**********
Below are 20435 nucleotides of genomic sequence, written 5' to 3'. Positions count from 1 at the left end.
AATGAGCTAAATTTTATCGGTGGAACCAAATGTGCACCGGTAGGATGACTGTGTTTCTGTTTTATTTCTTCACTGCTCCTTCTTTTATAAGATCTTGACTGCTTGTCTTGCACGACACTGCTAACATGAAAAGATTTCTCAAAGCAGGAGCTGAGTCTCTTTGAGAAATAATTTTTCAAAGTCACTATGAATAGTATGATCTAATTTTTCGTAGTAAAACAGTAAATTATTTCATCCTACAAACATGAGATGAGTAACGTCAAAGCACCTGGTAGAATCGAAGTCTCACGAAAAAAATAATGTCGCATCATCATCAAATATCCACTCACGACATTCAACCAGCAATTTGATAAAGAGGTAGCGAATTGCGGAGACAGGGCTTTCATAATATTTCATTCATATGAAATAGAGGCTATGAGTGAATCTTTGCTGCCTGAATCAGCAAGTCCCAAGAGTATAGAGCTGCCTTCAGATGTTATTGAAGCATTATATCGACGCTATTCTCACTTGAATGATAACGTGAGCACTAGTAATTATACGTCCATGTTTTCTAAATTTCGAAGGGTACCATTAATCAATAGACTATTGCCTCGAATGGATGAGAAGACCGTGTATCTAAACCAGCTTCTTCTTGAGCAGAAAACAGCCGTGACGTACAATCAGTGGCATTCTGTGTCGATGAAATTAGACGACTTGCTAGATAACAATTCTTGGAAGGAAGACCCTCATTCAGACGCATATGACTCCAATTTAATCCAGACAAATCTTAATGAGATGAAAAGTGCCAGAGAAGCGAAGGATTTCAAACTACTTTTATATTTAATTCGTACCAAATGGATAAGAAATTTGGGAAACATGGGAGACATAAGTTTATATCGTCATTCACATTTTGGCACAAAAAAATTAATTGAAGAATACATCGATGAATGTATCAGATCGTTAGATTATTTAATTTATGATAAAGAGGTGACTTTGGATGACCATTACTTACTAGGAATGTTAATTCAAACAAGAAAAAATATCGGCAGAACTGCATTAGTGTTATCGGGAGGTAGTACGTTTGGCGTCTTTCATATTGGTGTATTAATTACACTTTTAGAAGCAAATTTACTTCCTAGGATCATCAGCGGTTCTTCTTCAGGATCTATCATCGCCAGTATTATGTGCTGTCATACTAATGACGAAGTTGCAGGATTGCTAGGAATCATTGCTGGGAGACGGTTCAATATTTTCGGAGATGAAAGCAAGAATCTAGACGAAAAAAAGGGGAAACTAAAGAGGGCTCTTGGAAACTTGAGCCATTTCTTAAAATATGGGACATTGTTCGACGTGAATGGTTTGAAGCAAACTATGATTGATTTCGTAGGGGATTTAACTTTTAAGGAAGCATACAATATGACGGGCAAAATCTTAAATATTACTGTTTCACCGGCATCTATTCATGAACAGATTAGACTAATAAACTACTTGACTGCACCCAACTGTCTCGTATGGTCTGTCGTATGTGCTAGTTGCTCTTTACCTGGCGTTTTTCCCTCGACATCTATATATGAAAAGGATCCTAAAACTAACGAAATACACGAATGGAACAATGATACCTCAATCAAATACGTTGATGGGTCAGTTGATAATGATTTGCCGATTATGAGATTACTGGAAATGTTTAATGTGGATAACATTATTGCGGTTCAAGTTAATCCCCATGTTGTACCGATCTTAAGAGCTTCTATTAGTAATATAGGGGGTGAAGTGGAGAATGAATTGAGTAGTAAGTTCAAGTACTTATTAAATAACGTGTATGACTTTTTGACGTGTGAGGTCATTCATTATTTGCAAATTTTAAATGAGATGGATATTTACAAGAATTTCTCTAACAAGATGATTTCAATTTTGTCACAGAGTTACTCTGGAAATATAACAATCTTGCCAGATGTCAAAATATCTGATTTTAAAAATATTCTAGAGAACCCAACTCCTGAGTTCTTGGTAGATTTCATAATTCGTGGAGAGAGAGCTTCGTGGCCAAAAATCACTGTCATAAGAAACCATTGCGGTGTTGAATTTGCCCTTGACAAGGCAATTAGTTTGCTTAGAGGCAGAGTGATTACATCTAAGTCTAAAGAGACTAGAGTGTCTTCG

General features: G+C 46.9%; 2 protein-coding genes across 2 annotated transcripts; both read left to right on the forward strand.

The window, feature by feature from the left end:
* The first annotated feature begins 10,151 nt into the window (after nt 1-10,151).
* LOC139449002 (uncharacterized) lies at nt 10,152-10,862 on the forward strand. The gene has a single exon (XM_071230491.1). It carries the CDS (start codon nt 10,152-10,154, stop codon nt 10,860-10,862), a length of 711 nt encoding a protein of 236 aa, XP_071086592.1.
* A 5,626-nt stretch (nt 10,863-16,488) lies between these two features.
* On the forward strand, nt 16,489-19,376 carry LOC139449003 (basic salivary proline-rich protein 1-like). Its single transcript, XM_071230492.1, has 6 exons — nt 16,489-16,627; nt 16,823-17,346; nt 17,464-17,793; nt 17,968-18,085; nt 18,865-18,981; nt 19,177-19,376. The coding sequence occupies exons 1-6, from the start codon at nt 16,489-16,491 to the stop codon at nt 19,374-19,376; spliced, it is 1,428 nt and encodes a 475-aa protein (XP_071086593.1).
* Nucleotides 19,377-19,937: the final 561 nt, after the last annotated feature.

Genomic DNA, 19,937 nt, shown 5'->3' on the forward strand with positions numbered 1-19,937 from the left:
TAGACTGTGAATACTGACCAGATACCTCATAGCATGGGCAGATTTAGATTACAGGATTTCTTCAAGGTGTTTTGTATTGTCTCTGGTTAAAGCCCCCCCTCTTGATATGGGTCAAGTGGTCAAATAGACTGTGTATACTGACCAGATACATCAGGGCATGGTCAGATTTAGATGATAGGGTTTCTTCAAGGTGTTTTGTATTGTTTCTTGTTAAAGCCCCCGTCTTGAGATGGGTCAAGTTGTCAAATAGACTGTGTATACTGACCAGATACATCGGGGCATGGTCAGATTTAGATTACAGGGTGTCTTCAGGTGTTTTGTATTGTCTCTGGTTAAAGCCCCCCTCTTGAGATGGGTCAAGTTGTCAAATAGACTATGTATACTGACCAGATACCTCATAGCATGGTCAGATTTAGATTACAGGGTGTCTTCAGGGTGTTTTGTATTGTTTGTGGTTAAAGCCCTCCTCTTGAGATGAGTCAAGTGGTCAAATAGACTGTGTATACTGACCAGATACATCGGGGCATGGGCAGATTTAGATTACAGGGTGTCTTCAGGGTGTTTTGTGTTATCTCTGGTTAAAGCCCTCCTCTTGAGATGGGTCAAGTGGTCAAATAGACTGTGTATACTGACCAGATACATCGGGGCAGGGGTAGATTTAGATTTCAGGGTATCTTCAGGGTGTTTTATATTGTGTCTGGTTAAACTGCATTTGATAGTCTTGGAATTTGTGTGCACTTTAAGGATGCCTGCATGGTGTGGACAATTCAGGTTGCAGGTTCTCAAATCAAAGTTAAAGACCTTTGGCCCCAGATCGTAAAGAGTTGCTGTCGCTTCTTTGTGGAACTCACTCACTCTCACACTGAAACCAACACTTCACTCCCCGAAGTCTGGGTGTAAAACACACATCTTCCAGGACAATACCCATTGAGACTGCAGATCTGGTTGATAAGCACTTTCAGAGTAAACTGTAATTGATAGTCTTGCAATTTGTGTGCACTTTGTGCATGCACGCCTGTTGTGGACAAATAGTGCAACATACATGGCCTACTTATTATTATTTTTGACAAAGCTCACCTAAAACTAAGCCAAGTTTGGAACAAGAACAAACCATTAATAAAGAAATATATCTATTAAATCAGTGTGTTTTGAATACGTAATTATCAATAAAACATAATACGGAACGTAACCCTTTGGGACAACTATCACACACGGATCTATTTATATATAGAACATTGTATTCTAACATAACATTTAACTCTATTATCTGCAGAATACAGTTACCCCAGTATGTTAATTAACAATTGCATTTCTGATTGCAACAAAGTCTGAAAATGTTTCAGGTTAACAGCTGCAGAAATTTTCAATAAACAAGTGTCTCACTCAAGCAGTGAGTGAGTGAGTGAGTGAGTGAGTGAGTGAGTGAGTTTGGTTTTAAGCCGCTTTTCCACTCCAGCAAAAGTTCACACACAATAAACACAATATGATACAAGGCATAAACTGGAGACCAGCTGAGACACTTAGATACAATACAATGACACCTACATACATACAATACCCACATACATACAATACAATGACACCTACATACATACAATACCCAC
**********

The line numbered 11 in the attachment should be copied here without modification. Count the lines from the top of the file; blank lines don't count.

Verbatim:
TAGACTGTGAATACTGACCAGATACCTCATAGCATGGGCAGATTTAGATTACAGGATTTCTTCAAGGTGTTTTGTATTGTCTCTGGTTAAAGCCCCCCCTCTTGATATGGGTCAAGTGGTCAAATAGACTGTGTATACTGACCAGATACATCAGGGCATGGTCAGATTTAGATGATAGGGTTTCTTCAAGGTGTTTTGTATTGTTTCTTGTTAAAGCCCCCGTCTTGAGATGGGTCAAGTTGTCAAATAGACTGTGTATACTGACCAGATACATCGGGGCATGGTCAGATTTAGATTACAGGGTGTCTTCAGGTGTTTTGTATTGTCTCTGGTTAAAGCCCCCCTCTTGAGATGGGTCAAGTTGTCAAATAGACTATGTATACTGACCAGATACCTCATAGCATGGTCAGATTTAGATTACAGGGTGTCTTCAGGGTGTTTTGTATTGTTTGTGGTTAAAGCCCTCCTCTTGAGATGAGTCAAGTGGTCAAATAGACTGTGTATACTGACCAGATACATCGGGGCATGGGCAGATTTAGATTACAGGGTGTCTTCAGGGTGTTTTGTGTTATCTCTGGTTAAAGCCCTCCTCTTGAGATGGGTCAAGTGGTCAAATAGACTGTGTATACTGACCAGATACATCGGGGCAGGGGTAGATTTAGATTTCAGGGTATCTTCAGGGTGTTTTATATTGTGTCTGGTTAAACTGCATTTGATAGTCTTGGAATTTGTGTGCACTTTAAGGATGCCTGCATGGTGTGGACAATTCAGGTTGCAGGTTCTCAAATCAAAGTTAAAGACCTTTGGCCCCAGATCGTAAAGAGTTGCTGTCGCTTCTTTGTGGAACTCACTCACTCTCACACTGAAACCAACACTTCACTCCCCGAAGTCTGGGTGTAAAACACACATCTTCCAGGACAATACCCATTGAGACTGCAGATCTGGTTGATAAGCACTTTCAGAGTAAACTGTAATTGATAGTCTTGCAATTTGTGTGCACTTTGTGCATGCACGCCTGTTGTGGACAAATAGTGCAACATACATGGCCTACTTATTATTATTTTTGACAAAGCTCACCTAAAACTAAGCCAAGTTTGGAACAAGAACAAACCATTAATAAAGAAATATATCTATTAAATCAGTGTGTTTTGAATACGTAATTATCAATAAAACATAATACGGAACGTAACCCTTTGGGACAACTATCACACACGGATCTATTTATATATAGAACATTGTATTCTAACATAACATTTAACTCTATTATCTGCAGAATACAGTTACCCCAGTATGTTAATTAACAATTGCATTTCTGATTGCAACAAAGTCTGAAAATGTTTCAGGTTAACAGCTGCAGAAATTTTCAATAAACAAGTGTCTCACTCAAGCAGTGAGTGAGTGAGTGAGTGAGTGAGTGAGTGAGTGAGTTTGGTTTTAAGCCGCTTTTCCACTCCAGCAAAAGTTCACACACAATAAACACAATATGATACAAGGCATAAACTGGAGACCAGCTGAGACACTTAGATACAATACAATGACACCTACATACATACAATACCCACATACATACAATACAATGACACCTACATACATACAATACCCAC